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Senators want to ban U.S. from buying animals from China's 'wet markets' blamed for outbreaks

Some cats purchased at the disease-linked markets were used in gruesome - and now halted - experiments at a government lab in Maryland.
The Beltsville Agricultural Research Center in Beltsville, Md.
The Beltsville Agricultural Research Center in Beltsville, Md.Jacquelyn Martin / AP file

A bipartisan group of senators is proposing a bill to ban the U.S. from buying animals from the Chinese "wet markets" that have been blamed for outbreaks including the current coronavirus crisis.

The government has previously used animals — including cats and dogs — purchased at those markets in gruesome experiments at a federal lab in Maryland.

Sen. Joni Ernst, R-Iowa, said the purchases effectively subsidized the markets, which are believed to be the source of the current crisis as well as the 2002 SARS outbreak.

“As Iowans, and all Americans, continue to battle COVID-19, we need to do all we can to ensure something like this never happens again. That includes preventing any more American tax dollars from going to unregulated ‘wet markets’ in China,” Ernst said.

The bill proposed by Ernst and Sens. Mike Braun, R-Ind., Jeff Merkley, D-Ore., and Joe Manchin, D-W.V., would ban agencies and government grantees and contractors from spending money at the markets.

Image: Feline
A feline purchased by the USDA facility in Maryland in a photo obtained by a FOIA request. Felines, like the one shown, are used to breed kittens for taxoplasmosis experiments.WCW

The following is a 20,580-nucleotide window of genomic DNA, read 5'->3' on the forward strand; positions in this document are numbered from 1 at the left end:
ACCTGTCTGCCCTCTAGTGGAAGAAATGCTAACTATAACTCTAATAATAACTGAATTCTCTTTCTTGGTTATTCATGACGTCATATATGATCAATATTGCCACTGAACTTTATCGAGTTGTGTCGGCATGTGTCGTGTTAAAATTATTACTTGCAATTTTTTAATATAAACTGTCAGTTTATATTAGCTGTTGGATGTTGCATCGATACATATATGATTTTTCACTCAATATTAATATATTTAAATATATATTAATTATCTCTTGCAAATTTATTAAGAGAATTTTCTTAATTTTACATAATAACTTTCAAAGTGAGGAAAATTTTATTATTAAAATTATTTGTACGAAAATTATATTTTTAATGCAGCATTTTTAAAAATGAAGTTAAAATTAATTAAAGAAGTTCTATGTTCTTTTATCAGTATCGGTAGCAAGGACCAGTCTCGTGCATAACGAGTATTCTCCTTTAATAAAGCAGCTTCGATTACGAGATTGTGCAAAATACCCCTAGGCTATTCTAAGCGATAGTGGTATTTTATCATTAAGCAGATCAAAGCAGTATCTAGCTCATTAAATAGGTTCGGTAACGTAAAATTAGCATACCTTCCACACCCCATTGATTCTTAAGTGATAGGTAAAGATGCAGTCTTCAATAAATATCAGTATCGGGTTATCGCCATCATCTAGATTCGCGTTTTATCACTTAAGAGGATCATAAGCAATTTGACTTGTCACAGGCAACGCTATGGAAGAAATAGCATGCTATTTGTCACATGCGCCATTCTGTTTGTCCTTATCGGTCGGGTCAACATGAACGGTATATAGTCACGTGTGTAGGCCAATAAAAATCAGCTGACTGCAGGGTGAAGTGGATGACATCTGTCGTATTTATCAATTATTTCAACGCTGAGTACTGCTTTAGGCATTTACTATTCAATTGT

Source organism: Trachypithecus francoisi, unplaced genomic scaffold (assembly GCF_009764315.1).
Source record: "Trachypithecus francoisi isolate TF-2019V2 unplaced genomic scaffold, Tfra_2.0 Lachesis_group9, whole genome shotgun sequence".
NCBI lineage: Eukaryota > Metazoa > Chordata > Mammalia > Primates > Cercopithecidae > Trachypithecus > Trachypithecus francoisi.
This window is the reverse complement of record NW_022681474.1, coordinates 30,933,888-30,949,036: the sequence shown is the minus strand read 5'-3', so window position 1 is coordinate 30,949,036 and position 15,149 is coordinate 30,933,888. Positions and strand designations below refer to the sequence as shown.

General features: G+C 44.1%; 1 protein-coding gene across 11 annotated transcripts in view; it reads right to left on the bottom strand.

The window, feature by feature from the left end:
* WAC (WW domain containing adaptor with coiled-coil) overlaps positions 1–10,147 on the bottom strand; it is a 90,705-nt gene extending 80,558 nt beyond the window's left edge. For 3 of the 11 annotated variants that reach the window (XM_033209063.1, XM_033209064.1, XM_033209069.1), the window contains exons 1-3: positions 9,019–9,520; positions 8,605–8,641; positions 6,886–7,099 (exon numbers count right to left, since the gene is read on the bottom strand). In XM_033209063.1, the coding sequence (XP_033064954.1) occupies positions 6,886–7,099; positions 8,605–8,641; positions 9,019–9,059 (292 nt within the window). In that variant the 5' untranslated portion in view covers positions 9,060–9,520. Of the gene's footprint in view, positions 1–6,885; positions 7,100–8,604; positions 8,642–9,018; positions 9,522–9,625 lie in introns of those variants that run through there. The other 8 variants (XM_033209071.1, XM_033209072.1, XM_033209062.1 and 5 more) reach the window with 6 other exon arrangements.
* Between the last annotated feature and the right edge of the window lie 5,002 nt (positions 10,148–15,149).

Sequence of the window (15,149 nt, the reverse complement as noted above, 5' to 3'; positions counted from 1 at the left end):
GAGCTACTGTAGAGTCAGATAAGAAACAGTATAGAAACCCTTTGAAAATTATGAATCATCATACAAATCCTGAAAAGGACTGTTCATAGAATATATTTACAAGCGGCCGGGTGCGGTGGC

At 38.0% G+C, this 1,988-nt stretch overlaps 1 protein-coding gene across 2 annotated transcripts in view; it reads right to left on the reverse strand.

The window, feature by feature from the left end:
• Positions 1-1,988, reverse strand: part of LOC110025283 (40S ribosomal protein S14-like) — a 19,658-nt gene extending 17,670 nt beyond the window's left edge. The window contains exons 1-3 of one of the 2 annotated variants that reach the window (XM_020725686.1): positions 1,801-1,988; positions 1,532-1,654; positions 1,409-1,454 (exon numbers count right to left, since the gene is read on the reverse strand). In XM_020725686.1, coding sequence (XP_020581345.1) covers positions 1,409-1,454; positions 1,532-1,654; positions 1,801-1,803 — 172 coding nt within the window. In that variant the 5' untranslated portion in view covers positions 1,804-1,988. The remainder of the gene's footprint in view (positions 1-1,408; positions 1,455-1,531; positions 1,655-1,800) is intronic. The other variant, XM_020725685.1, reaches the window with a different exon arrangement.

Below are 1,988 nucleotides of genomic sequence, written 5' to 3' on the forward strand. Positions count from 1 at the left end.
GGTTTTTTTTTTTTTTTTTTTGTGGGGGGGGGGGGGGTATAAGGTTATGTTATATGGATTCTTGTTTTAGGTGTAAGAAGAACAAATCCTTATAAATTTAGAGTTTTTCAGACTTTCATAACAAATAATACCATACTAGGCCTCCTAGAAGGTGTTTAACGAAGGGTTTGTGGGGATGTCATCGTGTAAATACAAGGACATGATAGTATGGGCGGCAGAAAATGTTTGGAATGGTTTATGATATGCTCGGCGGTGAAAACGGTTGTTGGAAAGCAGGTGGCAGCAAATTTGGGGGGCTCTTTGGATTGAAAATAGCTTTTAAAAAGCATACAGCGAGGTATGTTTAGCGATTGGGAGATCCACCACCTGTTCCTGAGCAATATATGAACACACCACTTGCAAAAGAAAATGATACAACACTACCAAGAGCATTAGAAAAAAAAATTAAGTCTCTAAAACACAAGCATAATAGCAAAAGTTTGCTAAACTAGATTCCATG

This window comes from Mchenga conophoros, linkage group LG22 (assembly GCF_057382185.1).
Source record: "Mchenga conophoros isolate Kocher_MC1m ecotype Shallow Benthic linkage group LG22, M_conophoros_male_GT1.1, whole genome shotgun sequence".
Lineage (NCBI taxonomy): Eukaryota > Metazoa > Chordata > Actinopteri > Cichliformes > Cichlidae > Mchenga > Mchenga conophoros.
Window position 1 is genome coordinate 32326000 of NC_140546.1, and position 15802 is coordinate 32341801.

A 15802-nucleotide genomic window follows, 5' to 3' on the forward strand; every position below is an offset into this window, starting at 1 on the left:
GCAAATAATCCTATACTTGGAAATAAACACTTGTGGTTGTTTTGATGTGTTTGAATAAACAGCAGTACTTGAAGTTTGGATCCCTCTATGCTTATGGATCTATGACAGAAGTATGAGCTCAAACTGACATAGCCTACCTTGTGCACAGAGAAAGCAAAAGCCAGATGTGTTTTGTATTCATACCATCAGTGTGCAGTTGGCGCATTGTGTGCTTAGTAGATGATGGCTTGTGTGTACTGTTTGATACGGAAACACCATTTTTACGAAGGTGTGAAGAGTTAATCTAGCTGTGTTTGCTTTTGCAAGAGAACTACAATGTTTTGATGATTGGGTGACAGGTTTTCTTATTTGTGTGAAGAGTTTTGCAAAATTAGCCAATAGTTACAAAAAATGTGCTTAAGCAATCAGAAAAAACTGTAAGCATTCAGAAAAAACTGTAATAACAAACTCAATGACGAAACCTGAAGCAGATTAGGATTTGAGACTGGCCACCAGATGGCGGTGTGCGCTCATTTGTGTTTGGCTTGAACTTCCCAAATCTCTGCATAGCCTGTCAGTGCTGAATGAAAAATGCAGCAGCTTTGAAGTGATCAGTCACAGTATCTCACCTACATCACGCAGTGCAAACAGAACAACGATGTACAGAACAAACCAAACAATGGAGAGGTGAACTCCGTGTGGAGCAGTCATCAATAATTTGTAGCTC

NBC News reported last year that U.S. government scientists had bought hundreds of dogs and cats from "meat markets" in China and Vietnam that were then euthanized and fed to cats at the USDA's Agricultural Research Service's Animal Parasitic Disease Laboratory in Beltsville, Maryland.

The experiments — some of which the agency said in scientific reports were aimed at studying a parasite that causes the food-borne illness toxoplasmosis — are believed to have been conducted between 2003 and 2015.

Jim Keen, a former USDA scientist, told NBC News the experiments sounded "crazy." "Cannibal cats, cats eating dogs — I don't see the logic," Keen said.

The A.R.S. announced it was permanently halting the experiments after the NBC News report.

The White Coat Waste Project, a non-profit that combats wasteful government spending on animal testing and waged a year-long campaign against the cat experiments, applauded the senators for their bill, which it said would "ensure government employees don’t ever go on another taxpayer-funded shopping spree for cats, dogs or any other animals" at the markets.

"The government never should have spent taxpayer dollars at China's wet markets, and this bill will make sure it never does again,” said Justin Goodman, the groups vice president of advocacy and public policy.